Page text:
Lateral - away from midline
Anterior - front side in
Proximal - closer to trunk
Medial - clos

KIN 335 Biomechanics
Practice Problems: Uniformly Accelerated Motion
(g = 9.8 m/s2 or 32 ft/s2)
1.
If an athlete jumped 2 feet high and left the ground at an angle of 20 degrees with respect to the
horizontal, how fast was the athlete going in the forward

1.
Two speed skaters (S1 and S2) enter the final curve (point A) with exactly the same velocity (say, 20
m/s). At this instant they are tied. Throughout the first half of the curve (points A-C), it appears that
the athlete in the outside lane (S2) remains

KIN 335 - Biomechanics
Example Problems: Linear and Angular Kinetics
1) A 75 kg jumper lands stiff-legged on the floor and changes his velocity from 4.5 m/s to zero in 0.15
seconds. Compute the average ground reaction force under his feet during this time

Exam 2 Content and Format
Linear kinetics
GRF, net force, Newtons laws
Weight, mass, Law of gravitation
Pressure
Friction
Momentum; impulse; coefficient of
restitution
Centripetal and centrifugal forces
Multiple choice: SCANTRON
Draw and label
Identify a

Stoichiometry Conversion between units can be made very simple if you use the principle of stoichiometry. In general, it is a very good practice to write down the units to each and every quantity entered into a mathematical equation. This is because even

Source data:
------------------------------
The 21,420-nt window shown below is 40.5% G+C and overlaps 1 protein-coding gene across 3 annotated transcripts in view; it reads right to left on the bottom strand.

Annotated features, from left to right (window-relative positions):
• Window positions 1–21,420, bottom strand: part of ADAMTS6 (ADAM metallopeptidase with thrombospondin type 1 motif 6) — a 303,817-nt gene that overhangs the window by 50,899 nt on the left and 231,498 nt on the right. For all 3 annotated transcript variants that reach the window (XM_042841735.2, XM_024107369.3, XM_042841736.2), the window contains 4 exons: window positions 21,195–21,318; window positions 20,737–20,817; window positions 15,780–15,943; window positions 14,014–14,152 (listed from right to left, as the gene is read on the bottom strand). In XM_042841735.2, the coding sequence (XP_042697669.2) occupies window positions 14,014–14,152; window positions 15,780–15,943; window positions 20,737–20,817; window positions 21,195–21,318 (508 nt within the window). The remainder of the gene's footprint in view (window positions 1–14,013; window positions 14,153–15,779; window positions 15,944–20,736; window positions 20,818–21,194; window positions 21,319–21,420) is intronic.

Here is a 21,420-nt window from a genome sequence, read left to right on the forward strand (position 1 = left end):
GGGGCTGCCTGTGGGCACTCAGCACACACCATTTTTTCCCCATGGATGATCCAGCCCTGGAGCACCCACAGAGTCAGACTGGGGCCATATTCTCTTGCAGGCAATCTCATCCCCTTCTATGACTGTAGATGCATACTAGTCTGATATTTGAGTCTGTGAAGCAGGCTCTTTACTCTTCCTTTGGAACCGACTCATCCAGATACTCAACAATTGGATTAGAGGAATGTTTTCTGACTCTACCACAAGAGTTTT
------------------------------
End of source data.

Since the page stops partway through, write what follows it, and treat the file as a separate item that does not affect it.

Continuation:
Radial Forces
Remember: objects
must be forced to
follow a curved path
Two forces play a role
in radial acceleration
(action-reaction pair)
aresultant
atangential
aradial
Centripetal force
Centrifugal force
Centripetal force: center seeking force
fo

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Uniformly Accelerated Motion
Under special circumstances, we can
use a series of three equations to
describe or predict movement
Vf = Vi + at
d = Vit + 1/2at2
Vf2 = Vi2 + 2ad
Most often, these equations are used to
describe either horizontal or vertical

Conversions and Constants:
1 in = 2.54 cm
1 mi = 1.61 km
1 lb = 4.45 N
1 rev = 2 rad = 360
G = 6.673 1011 Nm2/kg2
g = 9.8 m/s2 = 32 ft/s2
KIN 335 - Biomechanics
Helpful Equations
v f = v i + at
c
a
1 2
at
2
v 2 = v i2 + 2ad
f
d = vi t +
d H = v H t TOTAL

KIN 335 - Biomechanics
Impacts and the Coefficient of Restitution
Reading Assignment: Bernardo, S. (May, 1984). Physics of the sweet spot. Science Digest, pp.
62-65, 95; Bryant, F.O., Burkett, L.N., Chen, S.S., Krahenbuhl, G.S., & Lu, P. (1977).
Dynamic a

BONUS #1 The Klap Skate
Describe the problem that brought
about this innovation in speed
skating equipment.
Describe the innovation
What does it do?
Which specific mechanical
principle does this skate address
and how does it really work? Be
specific.
H

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KIN 335 - Biomechanics
PROBLEM SET 1
Instructions: Read each question carefully. On a separate sheet of paper, complete each
problem and label your final answer clearly. Make sure that you show all of your work for full
credit.
1. A new trail leads

Curvy Stuff Practice Problems
The curves provided on the following pages represent instantaneous profiles of
displacement (D), velocity (V), or acceleration (A) with respect to time (T). For each
curve, enter the most appropriate time (Ti) that represents